One of the president’s first actions was eliminating the Pacific trade agreement and shaking up trade practices of Asian neighbors. While the president threw away years of negotiating, the Chinese government might not be so quick to let go. President Xi Jinping has a reputation of preferring stable and predictable relations. So, it is easy to see why Trump’s administration is causing some concern.
The New York Times reported that on the very same day that the Trans-Pacific Partnership was withdrawn, Trump’s spokesperson was also quoted as saying that the president was also adamant about preventing the country to access its claimed islands in the South China Sea. This is an action that could spell inevitable war.
“This shows that Trump might act on his words. With previous presidents, their election promises weren’t taken so seriously,” said Deng Yuwen, a Beijing public affairs commentator. “ That means China must take his other warnings more seriously, especially about the South China Sea and Taiwan.”
However, as this New York Times article suggests, Trump’s actions could also cause exactly what he was trying to avoid. In an effort to contain China’s economic growth, scrapping this agreement could create an opportunity for China to fill a new void.
“This is indeed a big win for China in the struggle for global leadership,” explains Shang Baohui, director of the center for Asia Pacific studies at Lingnan University in Hong kong. “Trump is surrendering this opportunity to prove the continuing relevance of American primacy.”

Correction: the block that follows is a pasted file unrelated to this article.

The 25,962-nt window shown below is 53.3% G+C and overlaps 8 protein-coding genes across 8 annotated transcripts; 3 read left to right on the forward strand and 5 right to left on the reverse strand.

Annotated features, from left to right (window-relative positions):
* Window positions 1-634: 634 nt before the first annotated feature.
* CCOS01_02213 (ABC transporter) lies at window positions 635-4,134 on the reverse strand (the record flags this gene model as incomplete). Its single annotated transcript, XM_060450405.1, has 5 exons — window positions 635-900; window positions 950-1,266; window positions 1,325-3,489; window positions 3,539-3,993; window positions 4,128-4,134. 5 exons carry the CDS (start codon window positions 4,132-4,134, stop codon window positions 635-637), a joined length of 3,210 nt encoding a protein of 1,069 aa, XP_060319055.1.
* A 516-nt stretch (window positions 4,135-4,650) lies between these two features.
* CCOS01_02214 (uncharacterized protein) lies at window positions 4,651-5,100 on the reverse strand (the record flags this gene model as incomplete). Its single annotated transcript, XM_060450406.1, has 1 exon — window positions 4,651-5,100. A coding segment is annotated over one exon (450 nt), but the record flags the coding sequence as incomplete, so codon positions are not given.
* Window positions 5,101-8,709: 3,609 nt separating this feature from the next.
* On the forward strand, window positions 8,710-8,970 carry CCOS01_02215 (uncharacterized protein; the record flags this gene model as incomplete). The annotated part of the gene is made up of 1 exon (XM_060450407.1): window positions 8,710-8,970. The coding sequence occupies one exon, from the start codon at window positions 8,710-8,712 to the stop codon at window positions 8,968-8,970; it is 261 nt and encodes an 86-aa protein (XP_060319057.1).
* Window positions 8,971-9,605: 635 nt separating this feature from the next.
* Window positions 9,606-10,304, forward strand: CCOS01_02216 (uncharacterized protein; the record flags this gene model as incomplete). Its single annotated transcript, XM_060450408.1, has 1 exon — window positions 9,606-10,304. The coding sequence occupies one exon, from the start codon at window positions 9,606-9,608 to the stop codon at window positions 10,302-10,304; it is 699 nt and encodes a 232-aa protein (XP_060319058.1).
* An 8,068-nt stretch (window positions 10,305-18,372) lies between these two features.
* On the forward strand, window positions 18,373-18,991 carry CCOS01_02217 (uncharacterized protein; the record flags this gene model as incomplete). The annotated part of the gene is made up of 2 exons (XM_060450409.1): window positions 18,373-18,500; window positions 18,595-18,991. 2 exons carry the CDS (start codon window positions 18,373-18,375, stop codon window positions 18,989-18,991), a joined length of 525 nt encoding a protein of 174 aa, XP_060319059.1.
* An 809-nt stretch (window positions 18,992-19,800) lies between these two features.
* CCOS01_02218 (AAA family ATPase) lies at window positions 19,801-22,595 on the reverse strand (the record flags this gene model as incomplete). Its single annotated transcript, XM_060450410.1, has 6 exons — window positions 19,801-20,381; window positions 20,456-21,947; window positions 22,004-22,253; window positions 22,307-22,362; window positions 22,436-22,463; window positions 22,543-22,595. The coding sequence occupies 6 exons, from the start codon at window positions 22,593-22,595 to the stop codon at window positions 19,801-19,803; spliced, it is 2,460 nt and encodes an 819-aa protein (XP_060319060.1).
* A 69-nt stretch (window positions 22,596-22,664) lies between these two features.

Now, economists predict that other Asian countries will now have more access to the Chinese market. This is despite that threat of imposing higher tariffs on Chinese goods coming into the United States.
It is important to note that Trump’s relations with China will have effects on on other countries, such as Australia. Michael Fullilove, Lowy Institute’s executive director, spoke with The Guardian on the topic.
“The big picture move would be that Donald Trump is in favour of retreating from the world, retreating from Asia,” Fullilove explains. “Once the US steps back from Asia, it becomes a much harder environment for Australia to operate and to have a rules-based order. All we know is he has certain long-term views: that’s he’s allergic to alliances, he’s sympathetic to strong men like Vladimir Putin. His views have echoes of isolationism.”
The Australian ambassador to the United States also chimed in on The Guardian’s question. She also warned her country of the consequences of the United States’ relationship with China.
“Taken at face value, Donald Trump’s policies could induce crises in the US’ military relationship with two of Australia’s most important trading partners,” Kim Beazley explained. “He will discombobulate the pivot to Asia that has a south-east Asian focus that was Hillary Clinton and Barack Obama’s speciality.”
As critics point out that the United States is vacating its interest in China, it is causing some risky outcomes for Australia. Foreign Minister, Julie Bishop, summed it up by saying her country respects China, but foresees the issues that will arise.
“Australia welcomes China’s peaceful rise. We also acknowledge that the United States has been the guarantor of peace and security and stability in our region. We would certainly appeal to any upcoming administration for the United States to maintain that role.”